Kashmir born scientist receives ‘Heroes of Chemistry’ award in US for discovering new TB drug

Dr Anil Koul (Source: In Vivo Pharma www. invivo.pharmaintelligence.informa.com)

Srinagar: A Kashmir-born scientist has received the coveted American Chemical Society’s (ACS) ‘Heroes of Chemistry’ Award 2020 for discovery of Bedaquiline (BDQ), a path-breaking drug for treating Tuberculosis.

Dr Anil Koul, who was born in Srinagar’s Bana Mohalla, is currently Vice President and Head for Global Public Health Discovery Research and Partnerships at Johnson and Johnson (J&J).

The other members of his team who were recognized for the discovery of Bedaquiline are Dr Koen Andries and Dr Jerome Guillemont.

“Honored by American Chemical Society for discovery of Bedaquiline (BDQ) for TB treatment. BDQ accessed in 141 countries. ACS nonprofit org chartered by U.S. congress,” Dr Koul wrote in a tweet on Friday.

Dr Koul also serves as a member of the Board of Directors at Janssen Pharmaceuticals NV, European unit of J&J and CSIR’s Scientific Advisory Board.

Till recently he served as Director of Government of India’s premier biotechnology laboratory, CSIR-IMTech (Institute of Microbial technology).

ACS is a one of America’s biggest non-profit organization chartered by the U.S. congress and this award recognizes scientists whose innovative work lead to products that benefit the world.

In an official video statement, the ACS said: “We honour Dr Jerome Guillemont, Dr Koen Andries, and Dr Anil Koul, a team of researchers at Jannssen pharmaceutical companies of Johnson & Johnson, whose work led to the development of Bedaquiline, the first novel TB medicine to be developed in over 40 years.”

“This oral medication is an essential component of treatment regimens for all pulmonary drug-resistant tuberculosis patients, bringing improved treatment outcomes and new hope to patients around the world,” it added.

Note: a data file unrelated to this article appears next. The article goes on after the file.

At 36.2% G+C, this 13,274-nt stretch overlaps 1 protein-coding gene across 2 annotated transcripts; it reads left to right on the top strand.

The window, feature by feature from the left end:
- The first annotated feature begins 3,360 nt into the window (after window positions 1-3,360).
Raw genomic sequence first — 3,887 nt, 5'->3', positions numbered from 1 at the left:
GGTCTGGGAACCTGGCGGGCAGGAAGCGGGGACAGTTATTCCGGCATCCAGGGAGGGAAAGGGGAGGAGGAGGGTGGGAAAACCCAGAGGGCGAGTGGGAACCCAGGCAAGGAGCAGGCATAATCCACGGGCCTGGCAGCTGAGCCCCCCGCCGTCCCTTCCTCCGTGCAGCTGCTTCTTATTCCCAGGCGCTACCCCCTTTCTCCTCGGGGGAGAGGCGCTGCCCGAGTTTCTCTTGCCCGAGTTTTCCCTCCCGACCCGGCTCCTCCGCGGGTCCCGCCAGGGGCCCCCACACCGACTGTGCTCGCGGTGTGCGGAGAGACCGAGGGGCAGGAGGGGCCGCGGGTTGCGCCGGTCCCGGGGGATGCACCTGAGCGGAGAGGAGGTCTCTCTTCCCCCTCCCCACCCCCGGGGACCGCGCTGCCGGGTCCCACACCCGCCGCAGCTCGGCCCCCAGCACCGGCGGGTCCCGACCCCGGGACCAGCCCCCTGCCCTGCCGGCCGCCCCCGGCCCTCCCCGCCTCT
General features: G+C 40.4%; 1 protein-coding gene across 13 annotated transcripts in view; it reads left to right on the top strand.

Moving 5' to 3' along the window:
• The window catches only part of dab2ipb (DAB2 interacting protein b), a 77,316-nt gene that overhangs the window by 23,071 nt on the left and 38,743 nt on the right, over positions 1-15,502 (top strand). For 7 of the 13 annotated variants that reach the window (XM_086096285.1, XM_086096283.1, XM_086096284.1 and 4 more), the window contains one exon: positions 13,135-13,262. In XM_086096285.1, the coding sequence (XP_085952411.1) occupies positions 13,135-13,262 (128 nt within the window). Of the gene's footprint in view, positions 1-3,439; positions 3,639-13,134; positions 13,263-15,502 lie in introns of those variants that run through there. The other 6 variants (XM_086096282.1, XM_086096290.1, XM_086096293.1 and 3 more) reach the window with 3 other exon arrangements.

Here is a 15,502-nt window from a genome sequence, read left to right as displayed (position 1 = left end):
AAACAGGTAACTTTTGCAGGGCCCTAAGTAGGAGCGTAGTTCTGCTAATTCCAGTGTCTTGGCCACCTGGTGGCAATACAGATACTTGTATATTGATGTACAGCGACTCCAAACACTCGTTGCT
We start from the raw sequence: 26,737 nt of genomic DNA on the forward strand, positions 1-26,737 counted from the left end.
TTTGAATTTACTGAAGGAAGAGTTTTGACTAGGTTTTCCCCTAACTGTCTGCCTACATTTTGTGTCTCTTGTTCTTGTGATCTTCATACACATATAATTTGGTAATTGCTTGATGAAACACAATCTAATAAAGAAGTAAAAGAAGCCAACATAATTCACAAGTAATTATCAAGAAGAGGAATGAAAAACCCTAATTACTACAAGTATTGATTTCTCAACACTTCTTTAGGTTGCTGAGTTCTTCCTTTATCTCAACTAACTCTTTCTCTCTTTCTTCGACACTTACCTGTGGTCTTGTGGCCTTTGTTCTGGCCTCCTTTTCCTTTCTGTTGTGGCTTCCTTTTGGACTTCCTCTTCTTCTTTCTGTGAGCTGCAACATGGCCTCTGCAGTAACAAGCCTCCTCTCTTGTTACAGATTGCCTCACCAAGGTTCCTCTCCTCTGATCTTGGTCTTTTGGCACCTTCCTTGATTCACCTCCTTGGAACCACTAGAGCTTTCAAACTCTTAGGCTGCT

Dr Koul’s role in the discovery and development of Bedaquiline – the first drug to be approved in over four decades for treatment of drug-resistant tuberculosis, is a major landmark in his career.

He has more than 20 years of experience in scientific innovation and is bestowed with many awards including the ‘Sun Pharma Research Award’ and the ‘Johnson Medal’.

Till date, Bedaquiline has reached to more than 200,000 patients in 131 countries and is on list WHO’s list of essential medicines.

With over 10 million cases and 1.6 million deaths each year, Tuberculosis is the world’s deadliest infectious disease claiming 4000 lives every day. Growing resistance to the most powerful TB medicines is a growing health concern and today drug resistant TB is responsible for one-third of all deaths caused by anti-microbial resistance (AMR).

There is an urgent need to treat tuberculosis yet for decades innovation in this space was largely dormant.

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About the Author

A journalist by chance with over five years of experience in reporting, editing, and bucketing local, national and international content for my current organization. I have covered education, health, politics, and human rights. I like working for a daily, though I occasionally try my pen in long-form to connect personal narratives with history.

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